Rule One: SJWs Always Lie.
Rule Two: SJWs Always Double Down.
Rule Three: SJWs Always Project.
If you’re reading my blog – and my books – you probably have an interest in science-fiction and fantasy. If you have such an interest, you will probably have heard of Vox Day. Given the noise-to-signal ratio of the recent Hugo Awards debate, where Vox was demonised as [insert your favourite hater here], some of you will have a strong urge to just put the book down and back quietly away from it …
If you do, you will have proved one of Vox Day’s central points.
A standard tactic – and not just one restricted to SJWs – is to mock the messenger, particularly if the message stands up to rational analysis. Therefore, a person who questions the accepted narrative of [insert social justice issue here] is branded as a racist, sexist, homophobe, etc … with the intention of convincing the undecided or the weak-willed to ignore him. After all, who wants to listen to a racist, sexist, homophobe, etc?
In the current climate this book may have a fair claim to being one of the most important books you will read. It is no surprise, therefore, that most of the one-star reviews on Amazon are insults directed at Vox Day personally, rather than the book itself. The unspoken intention is to mock the messenger, thus discrediting the message.
Read this book. You may hate it, but at least you will have the pleasure of knowing you made up your own mind.
One of the most heartbreaking stories to come out of the Soviet Union came from a man who’d been sentenced to the gulag (prison camp for dissidents); he asked himself, afterwards, why he hadn’t fought or run when the police came for him. He just sat in his house and awaited his fate. The answer, of course, is quite simple. The USSR was a prison camp above ground (and a mass grave below); the inmates – sorry, the population – were conditioned not to resist authority, even when authority was brutal, capricious, untrustworthy and quite thoroughly hypocritical.
Many people will say ‘it can’t happen here.’ But it can and it does.
Our society is under attack by Social Justice Warriors (or, as I prefer to think of them, Social Justice Bullies). They have, as Day points out, become the new thought police. Tell an off-colour joke? Lose your job, reputation and perhaps even your life. Disagree with the prevailing orthodoxy? Get harried into silence and then buried below a wave of focused scorn and contempt. Question the claims to victimhood of the aristocracy of victimhood? Get called a racist, sexist, homophobe, etc.
But what is a Social Justice Warrior anyway?
Put simple, a SJW fights for ‘social justice.’ That doesn’t sound too bad until you understand what it means. Social Justice ignores the individual in favour of the group. By this logic, all Black Americans are one, even though it doesn’t require much intelligence to realise that that cannot possibly be true. You’d be lumping Will Smith, President Obama, Ben Carson, Al Sharpon and Freddie Grey together, even though one is a great actor, two are politicians, one’s an unashamed race-baiter and one was a thug who was shot while committing a robbery.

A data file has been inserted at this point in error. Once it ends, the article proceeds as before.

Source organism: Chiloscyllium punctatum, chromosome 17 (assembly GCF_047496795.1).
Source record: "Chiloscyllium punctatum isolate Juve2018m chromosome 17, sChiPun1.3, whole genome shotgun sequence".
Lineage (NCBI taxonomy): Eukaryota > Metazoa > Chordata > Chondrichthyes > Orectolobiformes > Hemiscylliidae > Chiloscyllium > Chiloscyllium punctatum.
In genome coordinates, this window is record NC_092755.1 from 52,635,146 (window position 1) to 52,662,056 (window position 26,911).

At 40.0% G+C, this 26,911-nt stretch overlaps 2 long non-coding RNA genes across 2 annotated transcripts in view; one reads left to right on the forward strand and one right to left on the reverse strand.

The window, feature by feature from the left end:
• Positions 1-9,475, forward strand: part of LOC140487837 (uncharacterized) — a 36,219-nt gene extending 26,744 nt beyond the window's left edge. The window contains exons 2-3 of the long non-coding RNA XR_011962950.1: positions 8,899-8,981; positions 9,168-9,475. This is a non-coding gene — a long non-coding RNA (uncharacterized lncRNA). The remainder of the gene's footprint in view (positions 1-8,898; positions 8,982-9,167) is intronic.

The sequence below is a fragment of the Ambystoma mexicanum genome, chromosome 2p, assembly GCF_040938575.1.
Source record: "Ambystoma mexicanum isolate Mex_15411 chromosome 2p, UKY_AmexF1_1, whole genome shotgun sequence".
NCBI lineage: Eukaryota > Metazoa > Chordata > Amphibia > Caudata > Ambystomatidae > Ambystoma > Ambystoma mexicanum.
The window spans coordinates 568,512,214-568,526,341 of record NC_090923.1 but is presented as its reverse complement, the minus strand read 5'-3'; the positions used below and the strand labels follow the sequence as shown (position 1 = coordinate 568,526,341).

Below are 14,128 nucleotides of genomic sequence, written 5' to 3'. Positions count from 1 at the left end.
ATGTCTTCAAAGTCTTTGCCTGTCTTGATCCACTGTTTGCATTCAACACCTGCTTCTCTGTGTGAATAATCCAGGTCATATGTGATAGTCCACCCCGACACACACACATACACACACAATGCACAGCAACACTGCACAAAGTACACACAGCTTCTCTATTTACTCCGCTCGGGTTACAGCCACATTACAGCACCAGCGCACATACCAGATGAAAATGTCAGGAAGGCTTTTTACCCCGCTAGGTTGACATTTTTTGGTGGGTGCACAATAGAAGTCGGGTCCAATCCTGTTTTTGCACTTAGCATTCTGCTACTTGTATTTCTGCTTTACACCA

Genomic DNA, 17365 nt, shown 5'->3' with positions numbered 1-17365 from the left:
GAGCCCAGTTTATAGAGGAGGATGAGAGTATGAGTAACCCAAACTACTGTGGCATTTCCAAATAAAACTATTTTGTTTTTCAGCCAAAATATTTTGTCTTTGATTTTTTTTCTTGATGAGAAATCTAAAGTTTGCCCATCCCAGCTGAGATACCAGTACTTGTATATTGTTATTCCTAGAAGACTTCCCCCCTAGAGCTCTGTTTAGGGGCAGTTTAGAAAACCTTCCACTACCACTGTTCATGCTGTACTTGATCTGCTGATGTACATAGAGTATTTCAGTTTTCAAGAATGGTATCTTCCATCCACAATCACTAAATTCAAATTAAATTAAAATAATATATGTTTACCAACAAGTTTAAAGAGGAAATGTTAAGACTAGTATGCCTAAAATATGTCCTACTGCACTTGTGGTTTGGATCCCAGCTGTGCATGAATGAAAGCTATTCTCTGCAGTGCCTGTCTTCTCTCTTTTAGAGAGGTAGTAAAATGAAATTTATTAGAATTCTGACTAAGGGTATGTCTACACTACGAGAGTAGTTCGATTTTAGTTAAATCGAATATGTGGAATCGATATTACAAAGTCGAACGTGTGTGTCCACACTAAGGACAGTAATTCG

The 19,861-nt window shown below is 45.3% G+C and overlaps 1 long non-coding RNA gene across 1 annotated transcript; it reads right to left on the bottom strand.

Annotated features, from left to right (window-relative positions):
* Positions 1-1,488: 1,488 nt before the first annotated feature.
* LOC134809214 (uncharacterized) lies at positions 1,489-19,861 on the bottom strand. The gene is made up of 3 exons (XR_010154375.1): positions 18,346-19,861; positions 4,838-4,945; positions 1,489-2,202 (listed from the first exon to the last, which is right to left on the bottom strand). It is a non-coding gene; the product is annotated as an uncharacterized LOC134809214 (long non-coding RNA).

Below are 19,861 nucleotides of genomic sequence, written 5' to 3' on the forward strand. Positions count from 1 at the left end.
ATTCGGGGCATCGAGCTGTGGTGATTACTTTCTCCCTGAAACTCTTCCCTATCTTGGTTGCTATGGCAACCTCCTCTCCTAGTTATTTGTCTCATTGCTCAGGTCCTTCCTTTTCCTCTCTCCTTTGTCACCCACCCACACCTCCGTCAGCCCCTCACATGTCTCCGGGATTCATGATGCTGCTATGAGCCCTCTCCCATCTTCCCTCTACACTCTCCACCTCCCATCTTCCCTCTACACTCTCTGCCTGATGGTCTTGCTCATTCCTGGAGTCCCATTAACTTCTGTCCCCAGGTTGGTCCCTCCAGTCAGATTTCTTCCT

To make this worse, each group is rated on a scale of victimhood. If there is a clash between two groups, SJWs automatically swarm behind the lower-ranked (or should it be higher ranked) group involved, even though the facts may lean the other way. Therefore, as far as the SJWs are concerned, a white man is always in the wrong when involved in a clash with a black man. In fact, although the average SJW will rant and rave about the evils of racism, many of them tend to be strongly racist towards white males (even when they are white males themselves). The self-loathing many of them feel is directed outwards against their own society.
It doesn’t take much effort to dig up the negative results of SJW policies. Policing in America has been badly hampered by the quest for social justice. Policemen involved in racially-charged incidents were tried and convicted in the court of public opinion a long time before the case ever saw the inside of a court of law. Their wives and families were also targeted. (This too is a common attack vector for the SJWs.) Accordingly, police are less willing to serve their communities for fear of seeing their lives ripped apart by SJWs. People are afraid to speak their minds – to point out that the SJW has no clothes – for fear of being charged with having said something, anything, that someone might have found offensive.
The SJWs are driven by emotion – and they tend to use emotion to keep their attacks moving forward. Emotion powers the Social Justice narrative. Once someone is emotionally involved, it becomes difficult for their preconceptions to be undermined – even if they’re based on a lie. This is at least partly why SJWs are so keen to use ‘racist’ as an insult – it’s a keyword that most people are conditioned to find horrible, urging them to lean away from the target. This only gets worse when the target isn’t someone known to the listener (thus avoiding the problem of positive emotions counteracting the negative ones.)
This book will tell you much of what you need to know about SJWs and the threat they represent to society.